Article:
Unions have suspended further strikes by ambulance and other NHS staff and will recommend acceptance of a new pay offer to NHS workers.
The breakthrough follows days of talks with the Government over the long-running dispute over pay which has led to a series of walkouts by nurses, ambulance crews, paramedics, hospital porters and other health workers in recent months.
Ambulance members of Unison and Unite were due to strike next Monday and physiotherapists were going to walkout later this month but the action has been called off.
Unison said the offer to NHS workers in England includes an additional one-off lump sum for 2022-23 that rises in value up the NHS pay bands.
This is worth £1,655 for staff at the bottom of band two (for example porters, cleaners and healthcare assistants), £2,009 for staff at the top of band five (nurses, midwives, physiotherapists), £2,162 at the top of band six (paramedics, health visitors, senior occupational therapists) and £3,789 for staff at the top of band nine.
There will be a permanent 5% pay rise on all pay points for 2023-24.
Ministers said they could guarantee there will be no impact on frontline services as the result of the pay offer.
There will be further discussions between DHSC and the Treasury over how it will be funded, the PA news agency understands.
Union members will now vote on whether to accept the deal.
Unison’s head of health Sara Gorton said: “It’s a shame it took so long to get here. Health workers had to take many days of strike action, and thousands more had to threaten to join them, to get their unions into the room and proper talks underway.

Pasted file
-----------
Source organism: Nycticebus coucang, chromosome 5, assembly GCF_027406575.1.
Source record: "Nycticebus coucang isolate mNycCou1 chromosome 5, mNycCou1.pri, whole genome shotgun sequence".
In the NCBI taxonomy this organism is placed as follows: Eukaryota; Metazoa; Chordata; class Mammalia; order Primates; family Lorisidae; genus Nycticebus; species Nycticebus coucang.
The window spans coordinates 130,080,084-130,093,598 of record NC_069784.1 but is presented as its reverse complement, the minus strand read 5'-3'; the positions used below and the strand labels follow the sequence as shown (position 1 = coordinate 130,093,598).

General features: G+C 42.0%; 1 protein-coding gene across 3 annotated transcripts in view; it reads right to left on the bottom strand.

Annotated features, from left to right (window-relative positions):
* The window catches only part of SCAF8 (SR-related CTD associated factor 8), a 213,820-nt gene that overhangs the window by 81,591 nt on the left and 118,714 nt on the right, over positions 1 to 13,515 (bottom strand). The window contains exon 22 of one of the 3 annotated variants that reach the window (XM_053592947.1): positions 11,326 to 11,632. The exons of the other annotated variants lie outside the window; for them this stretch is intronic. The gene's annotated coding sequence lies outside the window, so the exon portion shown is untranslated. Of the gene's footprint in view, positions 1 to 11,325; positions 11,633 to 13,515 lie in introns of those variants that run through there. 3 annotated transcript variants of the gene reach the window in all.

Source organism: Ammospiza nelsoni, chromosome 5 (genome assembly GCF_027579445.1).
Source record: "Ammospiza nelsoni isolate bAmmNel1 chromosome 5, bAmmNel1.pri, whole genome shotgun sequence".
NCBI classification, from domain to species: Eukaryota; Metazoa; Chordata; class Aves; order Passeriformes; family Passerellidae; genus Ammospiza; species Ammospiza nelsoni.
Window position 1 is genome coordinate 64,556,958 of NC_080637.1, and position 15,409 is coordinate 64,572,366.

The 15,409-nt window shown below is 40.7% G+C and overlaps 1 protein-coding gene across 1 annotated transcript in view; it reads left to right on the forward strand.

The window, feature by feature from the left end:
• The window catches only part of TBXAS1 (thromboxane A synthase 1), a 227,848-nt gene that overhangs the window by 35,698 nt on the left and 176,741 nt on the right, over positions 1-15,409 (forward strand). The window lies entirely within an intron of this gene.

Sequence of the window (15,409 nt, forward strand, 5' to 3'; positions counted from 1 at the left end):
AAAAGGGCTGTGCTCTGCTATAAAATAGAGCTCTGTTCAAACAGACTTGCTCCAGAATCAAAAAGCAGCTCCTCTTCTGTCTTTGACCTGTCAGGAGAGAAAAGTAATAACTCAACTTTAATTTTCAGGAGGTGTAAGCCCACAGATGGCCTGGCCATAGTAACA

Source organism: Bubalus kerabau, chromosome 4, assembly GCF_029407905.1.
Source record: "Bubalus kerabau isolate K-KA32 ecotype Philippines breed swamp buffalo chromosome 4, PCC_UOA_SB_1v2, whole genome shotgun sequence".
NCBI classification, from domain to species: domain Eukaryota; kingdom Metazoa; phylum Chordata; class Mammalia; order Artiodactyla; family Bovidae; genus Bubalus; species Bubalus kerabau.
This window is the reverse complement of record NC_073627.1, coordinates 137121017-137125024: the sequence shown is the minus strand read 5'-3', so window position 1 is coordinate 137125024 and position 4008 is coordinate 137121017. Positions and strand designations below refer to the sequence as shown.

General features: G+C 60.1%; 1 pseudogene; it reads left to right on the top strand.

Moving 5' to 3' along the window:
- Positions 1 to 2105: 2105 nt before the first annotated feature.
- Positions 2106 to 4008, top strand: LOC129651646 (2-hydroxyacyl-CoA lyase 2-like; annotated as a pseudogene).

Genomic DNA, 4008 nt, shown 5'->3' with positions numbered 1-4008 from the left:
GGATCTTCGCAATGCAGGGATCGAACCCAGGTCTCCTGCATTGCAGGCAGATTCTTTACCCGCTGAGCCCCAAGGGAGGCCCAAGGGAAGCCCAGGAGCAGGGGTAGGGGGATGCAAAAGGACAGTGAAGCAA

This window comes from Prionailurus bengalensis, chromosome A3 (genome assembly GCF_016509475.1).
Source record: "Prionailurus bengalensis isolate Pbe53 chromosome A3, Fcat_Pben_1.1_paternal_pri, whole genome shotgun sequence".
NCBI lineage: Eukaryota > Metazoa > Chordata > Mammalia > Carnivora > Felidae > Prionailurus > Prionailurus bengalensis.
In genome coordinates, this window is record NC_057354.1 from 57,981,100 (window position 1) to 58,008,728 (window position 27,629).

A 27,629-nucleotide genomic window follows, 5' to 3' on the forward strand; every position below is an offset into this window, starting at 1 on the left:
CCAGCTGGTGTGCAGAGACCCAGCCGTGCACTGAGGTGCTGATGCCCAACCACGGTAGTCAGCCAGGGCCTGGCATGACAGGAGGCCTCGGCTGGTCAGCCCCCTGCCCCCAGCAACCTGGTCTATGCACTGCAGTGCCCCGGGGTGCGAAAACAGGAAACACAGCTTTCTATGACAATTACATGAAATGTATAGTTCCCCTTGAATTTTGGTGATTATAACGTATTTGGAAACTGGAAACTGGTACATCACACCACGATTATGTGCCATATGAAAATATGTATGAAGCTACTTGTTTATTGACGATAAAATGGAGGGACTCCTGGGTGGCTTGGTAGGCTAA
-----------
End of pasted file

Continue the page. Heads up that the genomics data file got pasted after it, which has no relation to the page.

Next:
“But following days of intensive talks between the Government, unions and employers, there’s now an offer on the table for NHS staff.
“If accepted, the offer would boost pay significantly this year and mean a wage increase next year that’s more than the Government had budgeted for.
“This is better than having to wait many more months for the NHS pay review body to make its recommendation.
“Unison will now be putting this offer to the hundreds of thousands of health members in the union in the next few weeks, recommending acceptance.
“In the coming days, health workers will have the chance to look at the full detail of what’s on offer and decide whether that’s enough to end the dispute. While that process takes place any planned industrial action will be paused.”
Rachel Harrison, GMB national secretary, said the Government has gone from refusing to talk about pay this year to putting an extra £2.5 billion on the table.
She said: “GMB members should rightly be proud of themselves. It’s been a tough road but they have faced down the Department of Health and won an offer that we feel is the best that can be achieved at this stage through negotiation.
“If the offer is accepted then it would meet a key GMB demand of a huge pay uplift for the lowest paid to keep them well above the Real Living Wage.
“Progress has also been made on non-pay demands, such as addressing violence in the workplace.
“This offer is far from perfect, and of course our NHS workers deserve more. GMB’s national committee is recommending that the offer be accepted – but the final decision belongs to our members.
“Strike action will be paused until the outcome of the ballot.”
Elaine Sparkes, assistant director of employment relations at the Chartered Society of Physiotherapy, said: “It is without question the case that the courage and determination shown by CSP members and other NHS staff in taking widespread strike action is what brought the government back to the negotiating table, albeit belatedly.